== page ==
Children have a right enshrined within the UN Convention on the Rights of the Child to participate in decisions that affect them, and their participation in social care services can have a positive impact on their own self-esteem and confidence, but also the quality of service and decisions made by the social care professionals working with them.
Everyone seems to agree on the idea that children have to be heard, but not on how, where and when they can participate, or the organisational cultures needed to facilitate it.
Promoting Children's Rights in Social Work and Social Care addresses these questions.
Margaret Bell looks at the reality of children's life experiences, examines the variety of definitions of participation and highlights creative initiatives for children's involvement which have proven successful.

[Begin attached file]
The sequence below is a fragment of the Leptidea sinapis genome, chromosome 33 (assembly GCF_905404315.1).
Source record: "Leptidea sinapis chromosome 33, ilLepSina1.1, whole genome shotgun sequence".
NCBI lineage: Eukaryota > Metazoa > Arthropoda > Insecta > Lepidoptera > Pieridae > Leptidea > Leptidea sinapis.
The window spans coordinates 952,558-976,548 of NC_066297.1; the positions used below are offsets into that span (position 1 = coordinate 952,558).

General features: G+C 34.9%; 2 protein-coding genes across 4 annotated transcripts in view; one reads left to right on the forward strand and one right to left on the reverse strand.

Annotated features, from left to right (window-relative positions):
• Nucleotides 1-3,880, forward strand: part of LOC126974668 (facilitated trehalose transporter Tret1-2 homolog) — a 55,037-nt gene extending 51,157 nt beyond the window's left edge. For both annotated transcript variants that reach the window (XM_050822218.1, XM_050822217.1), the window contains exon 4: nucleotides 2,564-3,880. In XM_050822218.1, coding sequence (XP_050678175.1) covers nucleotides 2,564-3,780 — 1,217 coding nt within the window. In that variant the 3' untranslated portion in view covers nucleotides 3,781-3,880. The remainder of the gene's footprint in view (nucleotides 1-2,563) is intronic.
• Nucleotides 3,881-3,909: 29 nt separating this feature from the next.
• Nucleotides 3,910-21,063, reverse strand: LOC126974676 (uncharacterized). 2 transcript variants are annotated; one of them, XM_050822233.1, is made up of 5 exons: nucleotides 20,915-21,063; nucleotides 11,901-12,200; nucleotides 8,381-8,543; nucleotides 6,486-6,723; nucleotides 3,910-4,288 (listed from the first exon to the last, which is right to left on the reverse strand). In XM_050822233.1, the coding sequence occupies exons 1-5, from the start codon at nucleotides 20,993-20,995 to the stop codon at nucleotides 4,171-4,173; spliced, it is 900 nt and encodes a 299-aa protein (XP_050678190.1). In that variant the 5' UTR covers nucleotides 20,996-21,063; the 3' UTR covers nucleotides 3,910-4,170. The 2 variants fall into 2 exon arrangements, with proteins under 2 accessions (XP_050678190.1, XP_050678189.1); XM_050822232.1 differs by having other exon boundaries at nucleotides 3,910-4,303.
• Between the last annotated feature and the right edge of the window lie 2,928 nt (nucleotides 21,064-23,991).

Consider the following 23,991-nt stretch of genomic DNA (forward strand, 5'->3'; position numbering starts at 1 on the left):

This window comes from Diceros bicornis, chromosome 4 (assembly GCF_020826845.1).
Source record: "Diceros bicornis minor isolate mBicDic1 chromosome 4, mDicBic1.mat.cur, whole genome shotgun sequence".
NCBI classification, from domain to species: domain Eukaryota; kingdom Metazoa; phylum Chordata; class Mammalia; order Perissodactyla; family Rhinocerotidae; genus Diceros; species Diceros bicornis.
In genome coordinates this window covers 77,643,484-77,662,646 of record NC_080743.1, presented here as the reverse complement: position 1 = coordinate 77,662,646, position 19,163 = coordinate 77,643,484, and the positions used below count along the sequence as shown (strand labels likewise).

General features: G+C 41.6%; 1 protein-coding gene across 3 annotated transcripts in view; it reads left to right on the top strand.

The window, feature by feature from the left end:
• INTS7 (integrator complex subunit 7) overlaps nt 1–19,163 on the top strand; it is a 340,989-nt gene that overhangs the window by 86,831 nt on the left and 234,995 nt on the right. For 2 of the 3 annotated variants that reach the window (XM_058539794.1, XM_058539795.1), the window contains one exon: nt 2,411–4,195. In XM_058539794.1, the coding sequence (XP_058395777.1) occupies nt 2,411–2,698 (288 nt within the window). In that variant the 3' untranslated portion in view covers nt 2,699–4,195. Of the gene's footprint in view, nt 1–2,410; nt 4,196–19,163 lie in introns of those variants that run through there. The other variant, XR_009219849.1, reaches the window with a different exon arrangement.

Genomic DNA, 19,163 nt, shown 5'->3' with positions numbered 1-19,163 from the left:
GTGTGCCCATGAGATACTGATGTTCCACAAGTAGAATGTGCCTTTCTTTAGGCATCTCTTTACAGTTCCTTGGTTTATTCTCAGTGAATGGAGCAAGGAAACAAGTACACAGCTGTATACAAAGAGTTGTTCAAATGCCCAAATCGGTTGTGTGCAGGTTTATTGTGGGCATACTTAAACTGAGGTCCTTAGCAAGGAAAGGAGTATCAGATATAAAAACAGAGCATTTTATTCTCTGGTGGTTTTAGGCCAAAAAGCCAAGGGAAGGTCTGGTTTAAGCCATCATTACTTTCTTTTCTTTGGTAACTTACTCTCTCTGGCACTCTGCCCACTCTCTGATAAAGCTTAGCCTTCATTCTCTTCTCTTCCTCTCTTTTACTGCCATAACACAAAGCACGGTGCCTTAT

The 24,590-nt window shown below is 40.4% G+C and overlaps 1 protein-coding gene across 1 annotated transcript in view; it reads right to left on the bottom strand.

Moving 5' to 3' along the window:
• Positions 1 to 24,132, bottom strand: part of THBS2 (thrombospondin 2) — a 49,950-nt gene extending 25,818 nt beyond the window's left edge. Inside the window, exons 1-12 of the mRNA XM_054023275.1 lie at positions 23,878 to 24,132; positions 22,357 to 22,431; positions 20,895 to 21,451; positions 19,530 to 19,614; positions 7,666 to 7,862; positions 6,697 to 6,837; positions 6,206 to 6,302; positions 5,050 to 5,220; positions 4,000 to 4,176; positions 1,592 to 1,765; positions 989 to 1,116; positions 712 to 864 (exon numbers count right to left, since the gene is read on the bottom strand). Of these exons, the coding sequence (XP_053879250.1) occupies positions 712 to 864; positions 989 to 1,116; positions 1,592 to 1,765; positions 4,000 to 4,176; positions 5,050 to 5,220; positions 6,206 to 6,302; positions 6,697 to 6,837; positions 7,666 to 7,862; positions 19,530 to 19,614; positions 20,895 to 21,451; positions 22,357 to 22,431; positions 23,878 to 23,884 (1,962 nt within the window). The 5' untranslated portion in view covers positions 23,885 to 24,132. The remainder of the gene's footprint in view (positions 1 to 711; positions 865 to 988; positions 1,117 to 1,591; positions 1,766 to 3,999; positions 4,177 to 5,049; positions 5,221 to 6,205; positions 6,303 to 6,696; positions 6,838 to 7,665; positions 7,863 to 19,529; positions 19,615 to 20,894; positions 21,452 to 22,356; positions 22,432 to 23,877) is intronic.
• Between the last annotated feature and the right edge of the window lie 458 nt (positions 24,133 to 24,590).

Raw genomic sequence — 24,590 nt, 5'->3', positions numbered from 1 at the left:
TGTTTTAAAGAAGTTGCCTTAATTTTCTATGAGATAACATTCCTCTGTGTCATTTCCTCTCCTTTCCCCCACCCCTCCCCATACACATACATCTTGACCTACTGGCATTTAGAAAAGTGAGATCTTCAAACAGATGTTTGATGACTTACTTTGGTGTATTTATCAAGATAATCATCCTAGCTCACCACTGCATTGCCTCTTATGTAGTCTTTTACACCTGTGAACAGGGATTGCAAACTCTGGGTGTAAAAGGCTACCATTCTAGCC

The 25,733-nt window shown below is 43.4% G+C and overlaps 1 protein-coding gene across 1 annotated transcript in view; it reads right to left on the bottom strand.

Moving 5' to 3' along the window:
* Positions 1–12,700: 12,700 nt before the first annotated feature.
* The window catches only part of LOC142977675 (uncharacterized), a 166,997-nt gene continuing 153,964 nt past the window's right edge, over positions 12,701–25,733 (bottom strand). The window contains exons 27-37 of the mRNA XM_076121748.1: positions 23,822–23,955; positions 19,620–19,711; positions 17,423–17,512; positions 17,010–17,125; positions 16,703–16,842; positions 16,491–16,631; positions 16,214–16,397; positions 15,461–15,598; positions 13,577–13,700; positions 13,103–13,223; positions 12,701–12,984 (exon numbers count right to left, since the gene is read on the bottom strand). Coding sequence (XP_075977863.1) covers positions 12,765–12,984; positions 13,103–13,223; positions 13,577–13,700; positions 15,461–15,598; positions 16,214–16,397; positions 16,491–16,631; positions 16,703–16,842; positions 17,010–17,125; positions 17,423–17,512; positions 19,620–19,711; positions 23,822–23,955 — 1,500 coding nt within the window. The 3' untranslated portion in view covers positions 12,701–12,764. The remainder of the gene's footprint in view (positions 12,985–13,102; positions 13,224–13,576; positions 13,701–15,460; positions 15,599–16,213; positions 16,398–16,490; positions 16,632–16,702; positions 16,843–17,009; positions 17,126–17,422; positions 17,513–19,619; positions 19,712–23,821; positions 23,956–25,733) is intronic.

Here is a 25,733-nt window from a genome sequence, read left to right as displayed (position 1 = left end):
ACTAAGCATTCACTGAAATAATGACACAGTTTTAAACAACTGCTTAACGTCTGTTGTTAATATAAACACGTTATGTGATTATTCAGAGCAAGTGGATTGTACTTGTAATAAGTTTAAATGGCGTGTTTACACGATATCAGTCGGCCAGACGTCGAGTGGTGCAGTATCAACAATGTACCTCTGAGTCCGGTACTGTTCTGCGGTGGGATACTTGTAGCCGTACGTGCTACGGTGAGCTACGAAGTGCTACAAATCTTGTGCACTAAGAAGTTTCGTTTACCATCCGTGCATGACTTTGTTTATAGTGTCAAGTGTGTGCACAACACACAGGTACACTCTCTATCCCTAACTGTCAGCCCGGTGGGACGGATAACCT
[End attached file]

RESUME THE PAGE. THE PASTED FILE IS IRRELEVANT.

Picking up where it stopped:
Four research studies on children's participation in the UK are presented, which draw on interviews with children aged 6-19 and cover children's views on decision-making and recording processes, their opinions on the social work help they have received, how involved they feel, and the responses of the agencies involved. This book will be essential reading for any social work or social care professional working with children, as well as students and academics in the social work and social care fields.
It will also be invaluable to those involved in promoting children's rights and child participation.